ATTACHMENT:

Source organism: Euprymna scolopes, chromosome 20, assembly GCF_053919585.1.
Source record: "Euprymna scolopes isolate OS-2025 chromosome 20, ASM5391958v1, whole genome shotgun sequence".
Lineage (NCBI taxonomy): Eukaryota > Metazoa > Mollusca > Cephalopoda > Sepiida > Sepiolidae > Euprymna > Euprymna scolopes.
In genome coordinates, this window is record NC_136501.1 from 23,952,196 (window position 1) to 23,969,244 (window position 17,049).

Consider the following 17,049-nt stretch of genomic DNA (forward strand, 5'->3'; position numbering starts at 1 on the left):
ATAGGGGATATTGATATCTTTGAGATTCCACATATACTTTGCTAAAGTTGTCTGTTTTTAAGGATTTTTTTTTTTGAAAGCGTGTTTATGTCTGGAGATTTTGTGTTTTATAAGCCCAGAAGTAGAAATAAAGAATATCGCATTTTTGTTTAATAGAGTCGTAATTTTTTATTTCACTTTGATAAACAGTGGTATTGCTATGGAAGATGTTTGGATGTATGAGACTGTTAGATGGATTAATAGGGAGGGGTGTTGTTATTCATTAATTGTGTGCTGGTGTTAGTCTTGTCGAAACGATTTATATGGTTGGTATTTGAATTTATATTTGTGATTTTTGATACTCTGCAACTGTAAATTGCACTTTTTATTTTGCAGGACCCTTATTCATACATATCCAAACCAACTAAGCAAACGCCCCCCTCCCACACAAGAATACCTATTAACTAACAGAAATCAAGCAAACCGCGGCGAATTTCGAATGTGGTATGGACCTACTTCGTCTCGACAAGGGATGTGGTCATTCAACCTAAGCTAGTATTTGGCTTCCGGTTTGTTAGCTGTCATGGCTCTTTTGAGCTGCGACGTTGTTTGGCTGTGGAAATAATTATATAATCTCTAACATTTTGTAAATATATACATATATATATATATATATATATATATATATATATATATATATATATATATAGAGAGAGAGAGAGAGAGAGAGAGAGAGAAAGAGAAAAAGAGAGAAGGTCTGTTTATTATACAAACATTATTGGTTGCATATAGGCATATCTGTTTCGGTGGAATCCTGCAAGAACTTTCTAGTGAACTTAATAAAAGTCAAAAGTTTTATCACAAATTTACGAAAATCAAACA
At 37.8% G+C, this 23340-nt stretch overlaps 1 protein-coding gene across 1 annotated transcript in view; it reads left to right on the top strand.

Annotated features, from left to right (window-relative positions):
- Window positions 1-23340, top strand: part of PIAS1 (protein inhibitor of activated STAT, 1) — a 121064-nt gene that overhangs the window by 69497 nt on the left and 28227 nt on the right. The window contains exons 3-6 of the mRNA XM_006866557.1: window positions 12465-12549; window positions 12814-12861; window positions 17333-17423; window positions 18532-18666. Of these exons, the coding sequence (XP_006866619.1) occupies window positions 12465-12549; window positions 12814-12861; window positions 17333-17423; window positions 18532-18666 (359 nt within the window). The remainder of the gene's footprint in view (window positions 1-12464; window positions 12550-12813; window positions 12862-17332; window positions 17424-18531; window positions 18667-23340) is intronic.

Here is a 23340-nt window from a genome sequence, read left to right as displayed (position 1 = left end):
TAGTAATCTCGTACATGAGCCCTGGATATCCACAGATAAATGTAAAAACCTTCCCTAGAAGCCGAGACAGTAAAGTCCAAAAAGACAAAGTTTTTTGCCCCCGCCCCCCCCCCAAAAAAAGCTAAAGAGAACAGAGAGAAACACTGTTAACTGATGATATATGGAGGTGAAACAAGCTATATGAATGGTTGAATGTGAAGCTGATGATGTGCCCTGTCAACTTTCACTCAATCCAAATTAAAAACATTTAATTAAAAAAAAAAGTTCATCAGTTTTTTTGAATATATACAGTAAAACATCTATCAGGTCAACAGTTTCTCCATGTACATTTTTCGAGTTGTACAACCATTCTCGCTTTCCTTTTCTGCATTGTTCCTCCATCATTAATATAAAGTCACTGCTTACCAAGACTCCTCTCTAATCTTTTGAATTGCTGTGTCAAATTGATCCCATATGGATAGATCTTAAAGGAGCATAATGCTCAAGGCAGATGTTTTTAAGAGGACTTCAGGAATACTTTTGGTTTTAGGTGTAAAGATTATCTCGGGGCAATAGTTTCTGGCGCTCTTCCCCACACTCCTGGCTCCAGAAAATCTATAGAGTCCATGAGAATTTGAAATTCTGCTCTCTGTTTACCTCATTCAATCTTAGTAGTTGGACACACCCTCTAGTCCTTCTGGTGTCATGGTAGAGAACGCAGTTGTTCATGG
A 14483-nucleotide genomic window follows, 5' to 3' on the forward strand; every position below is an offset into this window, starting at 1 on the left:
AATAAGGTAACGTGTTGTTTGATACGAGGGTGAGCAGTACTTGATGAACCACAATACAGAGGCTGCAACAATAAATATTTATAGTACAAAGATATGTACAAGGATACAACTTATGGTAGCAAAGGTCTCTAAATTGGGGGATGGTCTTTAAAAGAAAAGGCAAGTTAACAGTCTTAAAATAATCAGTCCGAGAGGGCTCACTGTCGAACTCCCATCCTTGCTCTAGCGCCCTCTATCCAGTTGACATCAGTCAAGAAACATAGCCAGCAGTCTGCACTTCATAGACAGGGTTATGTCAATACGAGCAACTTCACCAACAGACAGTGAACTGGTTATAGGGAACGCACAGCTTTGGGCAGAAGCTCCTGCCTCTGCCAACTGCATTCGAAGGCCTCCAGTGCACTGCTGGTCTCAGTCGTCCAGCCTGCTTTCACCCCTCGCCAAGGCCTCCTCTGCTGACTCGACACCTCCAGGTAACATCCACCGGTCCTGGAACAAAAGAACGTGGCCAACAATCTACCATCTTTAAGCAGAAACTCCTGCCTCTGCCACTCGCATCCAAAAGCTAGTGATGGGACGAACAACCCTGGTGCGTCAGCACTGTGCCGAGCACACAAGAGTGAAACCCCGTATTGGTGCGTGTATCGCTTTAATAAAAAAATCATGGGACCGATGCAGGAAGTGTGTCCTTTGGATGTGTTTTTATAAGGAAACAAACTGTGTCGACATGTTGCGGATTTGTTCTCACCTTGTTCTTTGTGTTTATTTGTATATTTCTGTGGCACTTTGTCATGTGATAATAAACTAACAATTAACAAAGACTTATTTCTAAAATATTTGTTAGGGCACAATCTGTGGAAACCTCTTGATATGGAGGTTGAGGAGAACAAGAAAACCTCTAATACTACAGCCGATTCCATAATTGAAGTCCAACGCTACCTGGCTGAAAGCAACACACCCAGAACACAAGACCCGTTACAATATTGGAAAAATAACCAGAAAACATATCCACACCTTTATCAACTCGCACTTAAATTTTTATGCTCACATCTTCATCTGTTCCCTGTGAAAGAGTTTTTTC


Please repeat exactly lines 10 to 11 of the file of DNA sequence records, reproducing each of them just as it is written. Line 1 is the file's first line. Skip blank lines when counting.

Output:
Here is a 23340-nt window from a genome sequence, read left to right as displayed (position 1 = left end):
TAGTAATCTCGTACATGAGCCCTGGATATCCACAGATAAATGTAAAAACCTTCCCTAGAAGCCGAGACAGTAAAGTCCAAAAAGACAAAGTTTTTTGCCCCCGCCCCCCCCCCAAAAAAAGCTAAAGAGAACAGAGAGAAACACTGTTAACTGATGATATATGGAGGTGAAACAAGCTATATGAATGGTTGAATGTGAAGCTGATGATGTGCCCTGTCAACTTTCACTCAATCCAAATTAAAAACATTTAATTAAAAAAAAAAGTTCATCAGTTTTTTTGAATATATACAGTAAAACATCTATCAGGTCAACAGTTTCTCCATGTACATTTTTCGAGTTGTACAACCATTCTCGCTTTCCTTTTCTGCATTGTTCCTCCATCATTAATATAAAGTCACTGCTTACCAAGACTCCTCTCTAATCTTTTGAATTGCTGTGTCAAATTGATCCCATATGGATAGATCTTAAAGGAGCATAATGCTCAAGGCAGATGTTTTTAAGAGGACTTCAGGAATACTTTTGGTTTTAGGTGTAAAGATTATCTCGGGGCAATAGTTTCTGGCGCTCTTCCCCACACTCCTGGCTCCAGAAAATCTATAGAGTCCATGAGAATTTGAAATTCTGCTCTCTGTTTACCTCATTCAATCTTAGTAGTTGGACACACCCTCTAGTCCTTCTGGTGTCATGGTAGAGAACGCAGTTGTTCATGG